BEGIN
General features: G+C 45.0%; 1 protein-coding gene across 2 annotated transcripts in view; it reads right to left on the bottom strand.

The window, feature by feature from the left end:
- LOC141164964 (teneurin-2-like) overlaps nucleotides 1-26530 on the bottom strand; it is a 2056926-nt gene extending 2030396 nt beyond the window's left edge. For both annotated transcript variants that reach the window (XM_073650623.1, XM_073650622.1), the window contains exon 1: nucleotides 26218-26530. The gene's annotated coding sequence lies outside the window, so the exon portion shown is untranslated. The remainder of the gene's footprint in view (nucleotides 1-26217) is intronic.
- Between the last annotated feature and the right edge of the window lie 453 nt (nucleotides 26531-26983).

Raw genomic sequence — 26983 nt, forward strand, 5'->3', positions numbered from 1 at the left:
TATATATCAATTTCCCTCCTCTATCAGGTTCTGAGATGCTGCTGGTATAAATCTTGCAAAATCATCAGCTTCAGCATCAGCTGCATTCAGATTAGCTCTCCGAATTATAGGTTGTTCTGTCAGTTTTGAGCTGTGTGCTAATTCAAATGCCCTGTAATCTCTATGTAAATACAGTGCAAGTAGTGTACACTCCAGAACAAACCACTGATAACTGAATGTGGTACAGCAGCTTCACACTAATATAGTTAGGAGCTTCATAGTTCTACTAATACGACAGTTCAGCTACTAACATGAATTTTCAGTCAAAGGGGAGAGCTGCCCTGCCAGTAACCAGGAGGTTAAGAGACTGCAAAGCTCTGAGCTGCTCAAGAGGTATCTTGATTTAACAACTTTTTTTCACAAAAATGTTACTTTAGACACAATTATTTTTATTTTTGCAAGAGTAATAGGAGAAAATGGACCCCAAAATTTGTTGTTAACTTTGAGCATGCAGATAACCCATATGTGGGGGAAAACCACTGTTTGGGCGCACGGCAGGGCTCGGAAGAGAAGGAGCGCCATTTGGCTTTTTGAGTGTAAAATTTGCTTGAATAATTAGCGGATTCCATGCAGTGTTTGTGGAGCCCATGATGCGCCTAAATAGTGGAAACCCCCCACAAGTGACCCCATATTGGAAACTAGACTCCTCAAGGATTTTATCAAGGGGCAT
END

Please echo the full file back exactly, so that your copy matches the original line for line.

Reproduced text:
General features: G+C 45.0%; 1 protein-coding gene across 2 annotated transcripts in view; it reads right to left on the bottom strand.

The window, feature by feature from the left end:
- LOC141164964 (teneurin-2-like) overlaps nucleotides 1-26530 on the bottom strand; it is a 2056926-nt gene extending 2030396 nt beyond the window's left edge. For both annotated transcript variants that reach the window (XM_073650623.1, XM_073650622.1), the window contains exon 1: nucleotides 26218-26530. The gene's annotated coding sequence lies outside the window, so the exon portion shown is untranslated. The remainder of the gene's footprint in view (nucleotides 1-26217) is intronic.
- Between the last annotated feature and the right edge of the window lie 453 nt (nucleotides 26531-26983).

Raw genomic sequence — 26983 nt, forward strand, 5'->3', positions numbered from 1 at the left:
TATATATCAATTTCCCTCCTCTATCAGGTTCTGAGATGCTGCTGGTATAAATCTTGCAAAATCATCAGCTTCAGCATCAGCTGCATTCAGATTAGCTCTCCGAATTATAGGTTGTTCTGTCAGTTTTGAGCTGTGTGCTAATTCAAATGCCCTGTAATCTCTATGTAAATACAGTGCAAGTAGTGTACACTCCAGAACAAACCACTGATAACTGAATGTGGTACAGCAGCTTCACACTAATATAGTTAGGAGCTTCATAGTTCTACTAATACGACAGTTCAGCTACTAACATGAATTTTCAGTCAAAGGGGAGAGCTGCCCTGCCAGTAACCAGGAGGTTAAGAGACTGCAAAGCTCTGAGCTGCTCAAGAGGTATCTTGATTTAACAACTTTTTTTCACAAAAATGTTACTTTAGACACAATTATTTTTATTTTTGCAAGAGTAATAGGAGAAAATGGACCCCAAAATTTGTTGTTAACTTTGAGCATGCAGATAACCCATATGTGGGGGAAAACCACTGTTTGGGCGCACGGCAGGGCTCGGAAGAGAAGGAGCGCCATTTGGCTTTTTGAGTGTAAAATTTGCTTGAATAATTAGCGGATTCCATGCAGTGTTTGTGGAGCCCATGATGCGCCTAAATAGTGGAAACCCCCCACAAGTGACCCCATATTGGAAACTAGACTCCTCAAGGATTTTATCAAGGGGCAT